New’s of the week selected by Impactscool – July 8th
8 July 2019 | Written by La redazione
The most important news about future and technology selected by Impactscool team
You are driving your car with assisted driving, you see a drone not far away and suddenly the car tells you that the speed limit is not more than 30 km / h but 90 km / h. To understand what has happened, you need to look at things in slow motion and ask the researchers at Cyber @BGU who have developed the way to deceive a car with driving assistance and, they say, the system would work even on those with autonomous driving. The system consists of a drone that projects – even for such a short period as to be imperceptible to the human eye – a false road sign on a wall. The car recognizes it as real and the consequences are easily imaginable. The study that revealed this flaw, published in preprint on Arxiv, is not the first of this kind, but it is essential that researchers carry out studies on possible ways to trick a self-driving car to allow the development of countermeasures.
Methane is emitted in smaller quantities than CO2, but its impact on the environment, particularly in the long term, can be even more serious. Farms are among the largest contributors to methane emissions, the result of the digestion of animals. In the case of sheep, a group of researchers examined the bacteria that live in the intestines of these animals that generate methane to understand why some sheep produce more than other animals. “We are excited about this research – commented researcher Chris Greening – because it has the potential to lead to new strategies that could slow down methane emissions”.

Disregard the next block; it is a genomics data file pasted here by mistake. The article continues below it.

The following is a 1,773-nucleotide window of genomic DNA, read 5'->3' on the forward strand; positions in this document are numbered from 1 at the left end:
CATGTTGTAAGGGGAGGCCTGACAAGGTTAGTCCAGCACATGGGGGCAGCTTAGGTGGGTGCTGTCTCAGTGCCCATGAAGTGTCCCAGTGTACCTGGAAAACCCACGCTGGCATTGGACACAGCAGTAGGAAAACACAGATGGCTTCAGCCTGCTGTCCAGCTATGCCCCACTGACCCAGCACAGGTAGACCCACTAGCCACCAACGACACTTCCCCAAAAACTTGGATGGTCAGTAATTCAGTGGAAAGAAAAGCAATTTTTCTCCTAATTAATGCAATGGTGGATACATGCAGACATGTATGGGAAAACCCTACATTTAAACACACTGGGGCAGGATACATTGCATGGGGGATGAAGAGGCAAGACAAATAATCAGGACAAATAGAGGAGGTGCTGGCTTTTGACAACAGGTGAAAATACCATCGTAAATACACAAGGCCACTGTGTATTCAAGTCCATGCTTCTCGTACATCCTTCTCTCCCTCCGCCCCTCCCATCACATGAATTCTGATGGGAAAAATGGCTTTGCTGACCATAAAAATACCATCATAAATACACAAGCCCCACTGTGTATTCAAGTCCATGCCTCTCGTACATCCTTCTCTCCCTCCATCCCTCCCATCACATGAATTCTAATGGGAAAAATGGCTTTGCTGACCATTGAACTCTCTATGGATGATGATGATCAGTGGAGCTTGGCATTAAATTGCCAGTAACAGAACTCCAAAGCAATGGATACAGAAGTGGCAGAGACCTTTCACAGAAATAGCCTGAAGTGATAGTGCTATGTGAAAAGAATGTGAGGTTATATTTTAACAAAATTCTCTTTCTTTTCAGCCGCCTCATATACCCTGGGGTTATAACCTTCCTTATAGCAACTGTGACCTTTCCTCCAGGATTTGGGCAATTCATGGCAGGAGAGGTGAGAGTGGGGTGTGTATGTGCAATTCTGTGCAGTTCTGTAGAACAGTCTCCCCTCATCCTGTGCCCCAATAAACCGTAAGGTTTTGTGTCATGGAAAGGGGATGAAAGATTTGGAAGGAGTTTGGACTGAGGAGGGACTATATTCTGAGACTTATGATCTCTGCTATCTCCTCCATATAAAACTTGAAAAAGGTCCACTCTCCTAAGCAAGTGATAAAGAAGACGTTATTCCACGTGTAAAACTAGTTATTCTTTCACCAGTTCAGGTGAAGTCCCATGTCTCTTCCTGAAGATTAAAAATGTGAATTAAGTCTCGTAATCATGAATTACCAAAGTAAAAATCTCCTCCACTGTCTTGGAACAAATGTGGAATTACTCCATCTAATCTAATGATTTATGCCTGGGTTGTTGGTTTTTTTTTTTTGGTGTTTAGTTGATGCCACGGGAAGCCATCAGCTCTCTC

Deepfakes are those videos in which one person’s face is replaced with another’s. It is a dangerous tool, especially in the wrong hands. For this reason, Virginia has approved a law in the context of revenge porn, which also provides for penalties for those who spread videos of people in explicit sexual acts in which the victim was added to the scene with deepfake system. The penalties range from one year in prison to 2,500 dollars in fines. The rule also provides for penalties in the case of simpler manipulations made only with Photoshop or other photo and video editing programs. Other American states are moving to curb the phenomenon.
New research by the Harvard Lieber Group has produced microscopic sensors, in the order of nanometers, so small that they are able to reach the inside of the cells to record their electrical activity. These tools can be used to read real-time neuron activities, opening a new frontier in the field of brain mapping and neural prostheses.
“This incredibly exciting and ambitious work – commented Professor Ravi Silva, director of ATI at the University of Surrey who collaborated on the project – illustrates the value of academic collaboration and, together with the possibility of updating the tools we use to monitor the cells, this work lays the foundation for human-machine interfaces that could improve living conditions around the world. “